We all know that alcohol and vehicles are not a good mix, but how does alcohol affect your driving and what do you need to be aware of as a motorist?
Despite a reduction in the number of crashes involving alcohol in recent years, 1 in 4 driver and rider fatalities still have a blood alcohol concentration above the legal limit.
Even the smallest amount of alcohol can affect your driving ability and increase your chances of being involved in a crash.
Alcohol can impair your vision and hearing, it affects your judgement and coordination, while also creating a false sense of confidence.
What is a standard drink?
A standard drink contains about 10 grams of alcohol. The labels on alcoholic drink bottles and cans show the number of standard drinks contained.
What is a Blood Alcohol Concentration?
Blood Alcohol Concentration (or BAC) is the amount of alcohol present in your body and is measured in grams of alcohol per 100 mililitres of blood.
What is a legal BAC?
In South Australia, it is an offence for a fully licenced driver to operate a vehicle if their BAC is equal to or above 0.05. The 0.05 limit also applies if you are acting as a qualified supervising driver to a P1 probationary driver, driving between midnight and 5am. Learner, Provisional or Probationary licence holders, and drivers of public transport and heavy commercial vehicles, must not have a BAC greater than zero.
How to stay below 0.05
There is no simple way to exactly determine your BAC. It will vary depending on your weight, gender, the last time you ate, your age, and the condition of your liver.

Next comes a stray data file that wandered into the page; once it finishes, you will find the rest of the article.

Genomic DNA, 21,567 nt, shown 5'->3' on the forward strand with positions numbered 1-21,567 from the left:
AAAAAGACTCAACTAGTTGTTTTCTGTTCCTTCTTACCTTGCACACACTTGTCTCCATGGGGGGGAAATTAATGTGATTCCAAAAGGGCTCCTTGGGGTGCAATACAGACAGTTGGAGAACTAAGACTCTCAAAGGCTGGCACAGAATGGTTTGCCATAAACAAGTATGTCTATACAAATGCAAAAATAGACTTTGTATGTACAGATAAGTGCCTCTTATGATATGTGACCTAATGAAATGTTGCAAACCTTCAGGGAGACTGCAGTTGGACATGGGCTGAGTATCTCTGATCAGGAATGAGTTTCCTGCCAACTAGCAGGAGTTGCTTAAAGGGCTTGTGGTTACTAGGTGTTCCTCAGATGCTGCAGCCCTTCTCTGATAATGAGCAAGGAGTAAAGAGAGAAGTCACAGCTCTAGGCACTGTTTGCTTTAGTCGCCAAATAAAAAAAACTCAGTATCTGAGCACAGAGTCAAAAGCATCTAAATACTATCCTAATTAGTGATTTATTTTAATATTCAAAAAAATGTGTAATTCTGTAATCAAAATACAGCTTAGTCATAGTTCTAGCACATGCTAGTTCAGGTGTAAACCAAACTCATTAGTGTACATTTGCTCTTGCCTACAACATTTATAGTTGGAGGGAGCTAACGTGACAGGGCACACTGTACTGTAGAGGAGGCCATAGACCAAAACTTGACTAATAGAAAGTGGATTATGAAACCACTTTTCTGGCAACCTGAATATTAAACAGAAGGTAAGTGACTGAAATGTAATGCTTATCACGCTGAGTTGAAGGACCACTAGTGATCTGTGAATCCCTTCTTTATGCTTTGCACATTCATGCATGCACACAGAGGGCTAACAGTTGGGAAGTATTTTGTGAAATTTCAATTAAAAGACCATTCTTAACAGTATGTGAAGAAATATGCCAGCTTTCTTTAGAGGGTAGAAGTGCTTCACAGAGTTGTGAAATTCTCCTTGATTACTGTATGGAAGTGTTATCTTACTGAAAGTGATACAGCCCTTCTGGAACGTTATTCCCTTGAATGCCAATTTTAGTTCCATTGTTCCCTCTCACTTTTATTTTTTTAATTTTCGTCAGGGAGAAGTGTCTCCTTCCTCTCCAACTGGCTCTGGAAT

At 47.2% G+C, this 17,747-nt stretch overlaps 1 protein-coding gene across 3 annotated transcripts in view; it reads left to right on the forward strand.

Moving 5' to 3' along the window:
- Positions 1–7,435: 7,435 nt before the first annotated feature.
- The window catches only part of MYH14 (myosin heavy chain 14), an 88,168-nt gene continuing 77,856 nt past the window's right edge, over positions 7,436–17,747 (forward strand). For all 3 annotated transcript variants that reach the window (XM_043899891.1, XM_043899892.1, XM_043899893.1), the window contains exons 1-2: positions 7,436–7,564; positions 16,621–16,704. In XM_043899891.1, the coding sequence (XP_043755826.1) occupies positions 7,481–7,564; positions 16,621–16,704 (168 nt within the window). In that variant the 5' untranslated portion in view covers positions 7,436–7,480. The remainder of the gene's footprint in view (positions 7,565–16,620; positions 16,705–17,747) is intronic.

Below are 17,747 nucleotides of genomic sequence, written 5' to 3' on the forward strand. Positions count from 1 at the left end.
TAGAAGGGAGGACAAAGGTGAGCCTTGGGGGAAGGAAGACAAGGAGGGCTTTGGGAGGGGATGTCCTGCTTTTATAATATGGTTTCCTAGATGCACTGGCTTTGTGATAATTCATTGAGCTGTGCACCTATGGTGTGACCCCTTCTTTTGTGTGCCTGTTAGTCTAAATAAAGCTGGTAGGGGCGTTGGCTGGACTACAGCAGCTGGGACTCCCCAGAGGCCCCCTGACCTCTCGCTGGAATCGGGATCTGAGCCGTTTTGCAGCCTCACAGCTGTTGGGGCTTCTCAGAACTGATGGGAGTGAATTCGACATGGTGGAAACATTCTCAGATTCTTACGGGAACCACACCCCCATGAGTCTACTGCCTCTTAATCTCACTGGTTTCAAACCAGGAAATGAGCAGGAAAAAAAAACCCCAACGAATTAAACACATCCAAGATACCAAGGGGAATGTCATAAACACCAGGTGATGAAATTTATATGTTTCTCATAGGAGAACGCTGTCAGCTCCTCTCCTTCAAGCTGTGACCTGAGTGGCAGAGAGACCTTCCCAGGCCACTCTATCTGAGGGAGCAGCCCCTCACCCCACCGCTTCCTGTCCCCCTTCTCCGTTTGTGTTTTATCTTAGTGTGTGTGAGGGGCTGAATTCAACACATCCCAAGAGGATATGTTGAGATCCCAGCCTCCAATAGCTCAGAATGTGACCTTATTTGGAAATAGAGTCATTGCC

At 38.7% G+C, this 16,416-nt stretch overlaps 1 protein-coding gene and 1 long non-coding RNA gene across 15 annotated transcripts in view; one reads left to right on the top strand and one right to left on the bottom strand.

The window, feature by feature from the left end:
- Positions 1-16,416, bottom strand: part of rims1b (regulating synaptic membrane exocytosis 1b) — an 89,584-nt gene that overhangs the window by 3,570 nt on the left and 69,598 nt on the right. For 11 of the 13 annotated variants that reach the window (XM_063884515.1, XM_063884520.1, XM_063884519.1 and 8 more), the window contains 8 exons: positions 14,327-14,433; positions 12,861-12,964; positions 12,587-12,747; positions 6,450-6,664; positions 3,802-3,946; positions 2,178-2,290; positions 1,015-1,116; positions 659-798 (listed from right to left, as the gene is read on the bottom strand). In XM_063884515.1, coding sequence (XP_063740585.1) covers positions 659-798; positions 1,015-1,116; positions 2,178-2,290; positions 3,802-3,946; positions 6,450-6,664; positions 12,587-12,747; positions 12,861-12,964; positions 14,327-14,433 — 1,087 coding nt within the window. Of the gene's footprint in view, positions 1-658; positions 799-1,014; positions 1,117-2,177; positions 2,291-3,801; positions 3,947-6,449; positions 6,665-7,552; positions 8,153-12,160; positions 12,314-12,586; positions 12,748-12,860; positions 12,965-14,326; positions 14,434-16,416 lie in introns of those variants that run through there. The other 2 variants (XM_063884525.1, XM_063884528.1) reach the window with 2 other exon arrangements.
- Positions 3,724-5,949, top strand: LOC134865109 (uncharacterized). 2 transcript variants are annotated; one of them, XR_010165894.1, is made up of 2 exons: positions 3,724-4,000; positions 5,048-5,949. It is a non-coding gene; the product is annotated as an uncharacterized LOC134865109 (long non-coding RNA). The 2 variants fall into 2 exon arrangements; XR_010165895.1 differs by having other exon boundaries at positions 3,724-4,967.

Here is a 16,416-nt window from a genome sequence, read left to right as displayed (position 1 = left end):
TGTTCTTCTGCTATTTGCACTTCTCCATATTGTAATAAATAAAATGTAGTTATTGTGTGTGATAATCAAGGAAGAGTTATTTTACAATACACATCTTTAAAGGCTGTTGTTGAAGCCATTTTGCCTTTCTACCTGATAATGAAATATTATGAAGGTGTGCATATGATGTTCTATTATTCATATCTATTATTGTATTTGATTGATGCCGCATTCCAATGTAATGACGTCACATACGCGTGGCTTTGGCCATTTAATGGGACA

The following table is a guide to how many standard drinks you can consume if you wish to keep your BAC below 0.05. These figures assume an empty stomach, a healthy liver and a lean body, and have been rounded down to the nearest whole glass.
The following tips will also help you to keep your BAC below 0.05:
Count your drinks
Drink standard drinks
Eat before you start drinking
Drink slowly and don’t top up drinks
Choose alcohol free drinks as spacers
Your BAC will peak between 20 minutes and in some cases as long as two hours after you have finished your last alcoholic drink.
After a night of heavy drinking your BAC may still exceed the legal limit the following morning.
Women need to be particularly careful when drinking, as their BAC tends to be higher due to their smaller size, blood volume and liver size, increased absorption of alcohol and higher proportion of body fat compared with men.
Reducing your BAC
Time is the only way you will reduce your BAC. Alcohol is eliminated from your body through your liver. Your liver requires approximately one hour to process one standard drink.
Drinking coffee, a cold shower, fresh air, eating or exercise will not reduce your BAC.
If you’re planning on drinking, it’s wise to leave your car and arrange alternate transport, or arrange for one of your group to be the designated driver who agrees to drink minimally or ideally not at all.
To download RAA's fact sheet on alcohol, click here.